For one, they presuppose that innovations in developing the company-customer relationship are predicated on technological advances (read: fancier features). For another, they almost completely ignore the power of people, their communities, and the ways they are willing to participate when the terms for consumption are more equitable.

This includes our functional uses of content, data, and the contexts through which we can build customer relationships, engender trust, and monetize channels without grossly manipulating the market itself.

From a content perspective, here’s what an ecosystem would ideally look like:

content's new context.png

If we can accept the Kurzweilian precept that technology is an extension of biology, then we might be able to reframe these efforts more constructively.

What this really points to is a profound shift in priorities, one that takes us from models based on opacity, forced messaging and a reliance on commodified inventory, to models that place openness, adaptivity and conscientiousness at the heart of marketing and communications.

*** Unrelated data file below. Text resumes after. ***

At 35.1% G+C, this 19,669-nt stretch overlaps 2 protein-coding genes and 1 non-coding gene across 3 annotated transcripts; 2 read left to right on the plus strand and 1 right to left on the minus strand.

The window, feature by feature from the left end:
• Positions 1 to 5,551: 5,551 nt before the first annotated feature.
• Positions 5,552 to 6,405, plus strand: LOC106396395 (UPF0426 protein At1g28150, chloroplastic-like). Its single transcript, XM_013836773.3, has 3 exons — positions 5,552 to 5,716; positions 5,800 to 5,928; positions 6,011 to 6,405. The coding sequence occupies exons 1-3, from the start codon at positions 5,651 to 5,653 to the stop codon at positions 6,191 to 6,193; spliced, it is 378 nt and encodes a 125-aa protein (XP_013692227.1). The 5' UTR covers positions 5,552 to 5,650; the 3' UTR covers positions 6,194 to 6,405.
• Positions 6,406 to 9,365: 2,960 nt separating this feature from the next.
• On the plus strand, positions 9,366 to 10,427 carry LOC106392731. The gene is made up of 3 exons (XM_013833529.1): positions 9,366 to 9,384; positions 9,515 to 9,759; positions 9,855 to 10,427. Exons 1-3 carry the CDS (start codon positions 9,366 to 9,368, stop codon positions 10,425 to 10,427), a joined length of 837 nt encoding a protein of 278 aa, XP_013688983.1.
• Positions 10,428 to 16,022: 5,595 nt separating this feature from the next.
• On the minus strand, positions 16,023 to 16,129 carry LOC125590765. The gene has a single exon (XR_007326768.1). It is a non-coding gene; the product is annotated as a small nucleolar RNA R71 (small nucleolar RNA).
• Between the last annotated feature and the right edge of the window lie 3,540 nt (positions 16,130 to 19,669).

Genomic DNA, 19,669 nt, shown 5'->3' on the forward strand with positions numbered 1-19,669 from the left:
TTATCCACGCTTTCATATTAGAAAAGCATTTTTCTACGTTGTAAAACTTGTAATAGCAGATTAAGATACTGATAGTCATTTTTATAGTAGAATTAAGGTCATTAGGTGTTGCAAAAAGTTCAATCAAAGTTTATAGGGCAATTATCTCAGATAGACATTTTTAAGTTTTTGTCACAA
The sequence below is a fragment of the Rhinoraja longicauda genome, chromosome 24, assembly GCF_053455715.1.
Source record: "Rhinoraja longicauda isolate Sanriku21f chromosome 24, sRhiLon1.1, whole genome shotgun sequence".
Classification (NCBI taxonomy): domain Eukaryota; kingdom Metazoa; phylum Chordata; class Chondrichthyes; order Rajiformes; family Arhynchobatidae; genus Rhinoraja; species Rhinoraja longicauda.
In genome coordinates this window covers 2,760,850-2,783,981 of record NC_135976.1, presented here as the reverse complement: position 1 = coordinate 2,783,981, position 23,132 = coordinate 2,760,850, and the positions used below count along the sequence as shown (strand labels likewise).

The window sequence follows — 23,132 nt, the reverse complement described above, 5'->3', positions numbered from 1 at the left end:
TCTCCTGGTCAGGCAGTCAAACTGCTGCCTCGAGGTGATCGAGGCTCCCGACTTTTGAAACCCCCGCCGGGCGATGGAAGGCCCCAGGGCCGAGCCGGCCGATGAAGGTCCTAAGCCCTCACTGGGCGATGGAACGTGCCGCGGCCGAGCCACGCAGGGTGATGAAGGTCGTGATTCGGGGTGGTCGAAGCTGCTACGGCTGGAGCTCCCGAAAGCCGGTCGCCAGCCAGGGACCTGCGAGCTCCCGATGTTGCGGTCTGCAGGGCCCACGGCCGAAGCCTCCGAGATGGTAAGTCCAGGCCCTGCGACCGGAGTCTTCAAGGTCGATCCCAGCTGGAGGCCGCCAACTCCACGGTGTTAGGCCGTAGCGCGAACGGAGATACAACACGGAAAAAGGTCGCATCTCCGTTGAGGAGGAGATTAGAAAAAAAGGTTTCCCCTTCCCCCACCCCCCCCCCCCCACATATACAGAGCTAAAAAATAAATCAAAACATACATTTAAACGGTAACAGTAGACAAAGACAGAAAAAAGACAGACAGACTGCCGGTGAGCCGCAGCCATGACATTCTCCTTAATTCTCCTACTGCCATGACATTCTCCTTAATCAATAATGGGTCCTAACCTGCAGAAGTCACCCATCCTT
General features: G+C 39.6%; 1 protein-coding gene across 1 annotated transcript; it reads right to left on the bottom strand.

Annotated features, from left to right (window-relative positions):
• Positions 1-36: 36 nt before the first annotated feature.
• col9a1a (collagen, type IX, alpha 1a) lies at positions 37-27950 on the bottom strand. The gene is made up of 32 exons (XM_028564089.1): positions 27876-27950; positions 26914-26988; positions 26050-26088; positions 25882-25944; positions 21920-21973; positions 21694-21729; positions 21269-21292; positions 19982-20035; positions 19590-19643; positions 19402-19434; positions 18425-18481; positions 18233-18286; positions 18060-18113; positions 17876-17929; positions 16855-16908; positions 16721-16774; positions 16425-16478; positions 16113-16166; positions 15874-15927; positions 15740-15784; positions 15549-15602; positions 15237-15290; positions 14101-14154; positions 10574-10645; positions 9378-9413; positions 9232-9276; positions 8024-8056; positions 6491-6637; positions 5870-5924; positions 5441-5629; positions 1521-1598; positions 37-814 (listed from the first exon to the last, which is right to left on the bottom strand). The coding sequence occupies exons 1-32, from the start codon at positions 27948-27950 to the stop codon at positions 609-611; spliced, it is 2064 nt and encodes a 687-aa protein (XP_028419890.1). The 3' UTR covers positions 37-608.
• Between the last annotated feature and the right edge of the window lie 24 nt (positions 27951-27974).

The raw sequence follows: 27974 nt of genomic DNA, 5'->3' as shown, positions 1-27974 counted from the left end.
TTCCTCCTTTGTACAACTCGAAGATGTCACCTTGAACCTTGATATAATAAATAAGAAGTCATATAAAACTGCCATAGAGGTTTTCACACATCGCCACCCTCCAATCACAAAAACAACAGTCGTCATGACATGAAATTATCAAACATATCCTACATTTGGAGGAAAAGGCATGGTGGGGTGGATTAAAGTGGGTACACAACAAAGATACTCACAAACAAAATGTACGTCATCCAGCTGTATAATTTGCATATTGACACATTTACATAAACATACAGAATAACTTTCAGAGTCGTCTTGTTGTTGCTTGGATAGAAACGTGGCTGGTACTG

The Coca-Cola problem.

Many of you are probably familiar with Coke’s escalating issues with obesity. If you’re not, you should be, as this represents a classic example of how traditional marketing and communications (to include “social media”) can’t solve real world problems -- problems that are not only complex, but those which require a whole new way of doing business.

As I’ve mentioned in previous posts, the idea isn’t so much that brands and their products or services need to be perfect, but the overarching idea that they do need to be more humane. This means that operations must be far more empathic in how they treat people (customers and employees), and means that companies must do their best to empower hyperlocal economies.